Learning from Mistakes

When I started this blog I promised you I would address three audiences:  salespeople, sales managers and trainers. I think I’ve done a good job for salespeople, offering models, tips and other best practices, and in my newsletter I usually offer sales management ideas and coaching tips.  But as I look over my previous posts, I see that I’ve pretty much overlooked the sales trainers, so today and this coming “Fable Friday” I want to speak only to you, the people responsible for training the other two groups.

First let me say that there must be a certain narcissism involved in even starting a blog.  What makes me think I know so much more about something than everyone else? Well, in my case it isn’t because I’m smarter. If I’m honest I’d have to say it’s because I’ve learned what I know from the mistakes I’ve made over my career.

I often put that to good use. Two years ago I got a call from a regional bank in upstate New York.  They wanted to hear my ideas on an outbound call program for their call center to local small businesses.  They had a small group of stakeholders in the room, and after I outlined an approach that I thought would be helpful, one of them said, “That sounds pretty simple.  We should be able to do this ourselves.”  Consultants often hear this from prospects after we share our best design ideas, unfortunately.  (My wallet hates it when that happens.)

I wasn’t sure what to say, so I said what was in my heart:  “I imagine you can do it yourselves, and if you do, I hope it will be successful.  Now here is what you’ll get if you engage me to do it.  You see, no matter how well you implement, you are going to make a few wrong turns and a few mistakes.  I hope they’re not major mistakes, but you will make them.  It’s important that you know that any mistake you might make is one that I probably made 20 years ago, and that I am not going to make again, especially not on your project, and that is one of the benefits of hiring me to help you.”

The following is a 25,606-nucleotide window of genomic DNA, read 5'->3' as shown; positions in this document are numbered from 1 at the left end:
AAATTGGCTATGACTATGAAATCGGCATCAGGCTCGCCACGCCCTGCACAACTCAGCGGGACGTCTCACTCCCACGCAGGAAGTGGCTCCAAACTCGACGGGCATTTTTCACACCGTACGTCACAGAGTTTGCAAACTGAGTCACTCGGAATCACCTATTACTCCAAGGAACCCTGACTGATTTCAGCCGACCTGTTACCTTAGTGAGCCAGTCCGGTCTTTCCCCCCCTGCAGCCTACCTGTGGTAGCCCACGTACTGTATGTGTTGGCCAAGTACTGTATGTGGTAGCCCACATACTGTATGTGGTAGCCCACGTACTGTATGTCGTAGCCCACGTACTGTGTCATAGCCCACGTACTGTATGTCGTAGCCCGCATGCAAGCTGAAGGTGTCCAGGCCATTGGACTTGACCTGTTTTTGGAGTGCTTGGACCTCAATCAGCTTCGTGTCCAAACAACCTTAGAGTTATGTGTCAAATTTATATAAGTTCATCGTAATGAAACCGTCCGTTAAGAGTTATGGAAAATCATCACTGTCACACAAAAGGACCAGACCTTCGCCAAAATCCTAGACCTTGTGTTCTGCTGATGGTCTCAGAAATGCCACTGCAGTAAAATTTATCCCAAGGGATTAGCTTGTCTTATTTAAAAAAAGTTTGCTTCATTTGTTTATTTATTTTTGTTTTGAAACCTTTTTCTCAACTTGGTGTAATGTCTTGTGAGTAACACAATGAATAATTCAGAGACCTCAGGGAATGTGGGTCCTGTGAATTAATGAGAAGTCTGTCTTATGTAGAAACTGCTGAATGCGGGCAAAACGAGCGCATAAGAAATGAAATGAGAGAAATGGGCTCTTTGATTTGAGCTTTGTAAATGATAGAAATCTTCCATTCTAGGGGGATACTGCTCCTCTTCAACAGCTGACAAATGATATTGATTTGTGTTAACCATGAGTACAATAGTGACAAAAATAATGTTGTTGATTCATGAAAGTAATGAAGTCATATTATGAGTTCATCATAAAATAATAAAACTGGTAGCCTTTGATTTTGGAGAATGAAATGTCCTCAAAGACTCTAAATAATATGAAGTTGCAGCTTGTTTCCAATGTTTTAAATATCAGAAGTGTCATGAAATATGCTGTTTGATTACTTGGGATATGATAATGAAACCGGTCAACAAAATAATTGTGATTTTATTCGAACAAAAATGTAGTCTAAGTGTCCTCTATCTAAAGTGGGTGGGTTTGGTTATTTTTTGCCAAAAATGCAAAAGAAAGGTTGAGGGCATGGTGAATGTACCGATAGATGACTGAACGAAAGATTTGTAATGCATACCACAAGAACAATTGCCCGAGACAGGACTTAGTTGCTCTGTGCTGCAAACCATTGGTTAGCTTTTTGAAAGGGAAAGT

One way you can avoid making simple mistakes if you are a trainer, is to read the right books.  I do a ton of train-the-trainer work, and if I can persuade the client to do so, I always ask for an extra day with the putative trainers in order to help them understand the fundamentals of adult learning principles and facilitation techniques.  Then on the remaining days we practice delivering the content.  Then I ship them the “textbook” for the training, which is Peter Renner’s marvelous “The Art of Teaching Adults.”  If you don’t have this book now and you are a trainer, order it at once.  It’s inexpensive, so your company will be happy to buy it for you, and it’s pithy and practical, an easy read.  Double check all your designs and course maps against Renner’s ideas and you won’t go far wrong.

This “Fable Friday” I’m going to tell you the story of the BIGGEST MISTAKE I ever made in a training room.   Easy for me to laugh about it now, but at the time I was a wreck!  Hope you enjoy it.

Remember that the learners in your workshop are your customers, so be sure to

Think Like Your Customer!

Did you sign up yet for next week’s newsletter?  Go to my website and click the “N” on the top right.  Thanks.  Gregory


About Gregory LaMothe
I teach people how to sell things. I own the company ActionSystems. Visit my website at www.actionsystemstraining.com.

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